At a luncheon focused on infrastructure, U.S. Sen. Jim Inhofe and Rep. James Lankford said the transportation bill passed in June will mean streamlined processes and more local control for Oklahoma.
The event Tuesday afternoon was hosted by the lobbyist group TRUST — Transportation Revenues Used Strictly for Transportation — at the Association of Oklahoma General Contractors building just northeast of the state Capitol.
Inhofe, R-Tulsa, said by now most everyone in the room knew the details of the roughly $100 billion federal transportation bill that was approved by the House and Senate, extending spending through 2014.
Instead, he spoke about the many issues faced in Washington when it comes to adequately funding the nation's needs for roads and bridges.
“We had surpluses for all those years,” said Inhofe, who has served in the Senate since 1994. “And two things happened as a result of that: first of all the sensational appetite for members of congress to go after the pots of money for something that they wanted to spend money on. And the second thing is … the CAFE standards and all these environmentalist weirdos who are trying to do away with fossil fuels altogether and they put us in a position where we're not burning the fuel so we're not getting the revenue. That is where we got into this problem.”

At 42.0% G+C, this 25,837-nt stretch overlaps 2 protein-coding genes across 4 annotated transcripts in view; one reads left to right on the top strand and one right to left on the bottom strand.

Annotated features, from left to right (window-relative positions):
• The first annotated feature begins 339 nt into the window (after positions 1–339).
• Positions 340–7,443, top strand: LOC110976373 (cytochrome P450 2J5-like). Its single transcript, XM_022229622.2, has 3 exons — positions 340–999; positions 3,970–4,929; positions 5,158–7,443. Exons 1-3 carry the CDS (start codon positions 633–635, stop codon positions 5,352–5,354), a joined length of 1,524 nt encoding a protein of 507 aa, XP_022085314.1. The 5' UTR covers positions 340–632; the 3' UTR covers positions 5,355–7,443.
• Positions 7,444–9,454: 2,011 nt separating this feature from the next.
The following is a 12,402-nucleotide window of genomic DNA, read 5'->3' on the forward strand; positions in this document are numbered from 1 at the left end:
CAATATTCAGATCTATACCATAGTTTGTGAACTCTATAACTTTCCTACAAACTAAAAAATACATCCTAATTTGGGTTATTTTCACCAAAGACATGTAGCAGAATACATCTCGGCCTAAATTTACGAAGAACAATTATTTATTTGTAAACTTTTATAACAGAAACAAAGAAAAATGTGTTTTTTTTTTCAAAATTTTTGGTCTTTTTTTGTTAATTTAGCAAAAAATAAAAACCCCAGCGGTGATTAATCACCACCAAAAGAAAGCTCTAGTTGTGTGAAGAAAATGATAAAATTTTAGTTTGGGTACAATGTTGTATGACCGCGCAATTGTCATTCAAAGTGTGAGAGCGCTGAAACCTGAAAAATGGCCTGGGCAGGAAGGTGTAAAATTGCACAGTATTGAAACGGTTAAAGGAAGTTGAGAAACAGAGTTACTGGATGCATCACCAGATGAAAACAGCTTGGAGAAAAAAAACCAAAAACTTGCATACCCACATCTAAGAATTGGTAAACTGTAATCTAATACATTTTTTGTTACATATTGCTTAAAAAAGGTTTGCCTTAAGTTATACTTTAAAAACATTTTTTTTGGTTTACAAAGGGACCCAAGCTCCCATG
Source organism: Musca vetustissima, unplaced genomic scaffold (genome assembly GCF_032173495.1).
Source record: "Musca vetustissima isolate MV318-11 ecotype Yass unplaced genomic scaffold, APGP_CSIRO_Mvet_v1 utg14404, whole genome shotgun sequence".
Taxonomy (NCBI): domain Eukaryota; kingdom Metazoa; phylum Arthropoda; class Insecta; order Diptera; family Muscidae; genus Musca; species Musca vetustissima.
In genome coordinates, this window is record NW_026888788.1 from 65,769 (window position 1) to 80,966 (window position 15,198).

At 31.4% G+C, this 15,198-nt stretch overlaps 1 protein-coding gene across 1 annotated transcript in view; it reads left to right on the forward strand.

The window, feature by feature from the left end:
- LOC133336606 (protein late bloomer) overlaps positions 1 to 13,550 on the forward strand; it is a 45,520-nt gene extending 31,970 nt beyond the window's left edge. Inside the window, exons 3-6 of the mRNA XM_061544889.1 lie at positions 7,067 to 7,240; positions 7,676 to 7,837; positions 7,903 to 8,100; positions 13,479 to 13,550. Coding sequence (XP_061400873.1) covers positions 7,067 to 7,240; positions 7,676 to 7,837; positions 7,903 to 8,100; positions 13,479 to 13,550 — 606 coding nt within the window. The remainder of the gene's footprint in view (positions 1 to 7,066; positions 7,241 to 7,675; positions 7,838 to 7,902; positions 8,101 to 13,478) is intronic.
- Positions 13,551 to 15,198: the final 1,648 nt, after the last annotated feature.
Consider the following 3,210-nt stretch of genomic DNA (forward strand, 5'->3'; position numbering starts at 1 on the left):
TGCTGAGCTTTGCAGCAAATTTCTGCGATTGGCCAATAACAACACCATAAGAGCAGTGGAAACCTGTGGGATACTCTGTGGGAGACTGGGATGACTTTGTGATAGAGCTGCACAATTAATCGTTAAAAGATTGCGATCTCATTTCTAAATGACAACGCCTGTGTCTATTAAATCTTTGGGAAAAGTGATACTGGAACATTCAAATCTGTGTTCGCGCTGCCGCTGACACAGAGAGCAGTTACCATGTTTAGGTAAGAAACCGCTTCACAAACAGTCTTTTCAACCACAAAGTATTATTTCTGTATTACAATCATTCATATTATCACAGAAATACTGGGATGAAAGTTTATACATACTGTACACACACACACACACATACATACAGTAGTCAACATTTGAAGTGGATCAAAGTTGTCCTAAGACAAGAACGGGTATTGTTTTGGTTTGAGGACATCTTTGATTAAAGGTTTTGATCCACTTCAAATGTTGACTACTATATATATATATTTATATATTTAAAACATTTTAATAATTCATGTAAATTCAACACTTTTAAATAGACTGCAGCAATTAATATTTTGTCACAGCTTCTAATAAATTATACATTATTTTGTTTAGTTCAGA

Transportation is funded through a tax on fuel, and both Inhofe and Lankford bemoaned the fact that more fuel-efficient vehicles and a move to alternative energy sources have cut into the funding for the nation's infrastructure. The two congressmen were instrumental in negotiating the transportation bill known as MAP-21 (Moving Ahead for Progress in the 21st Century).
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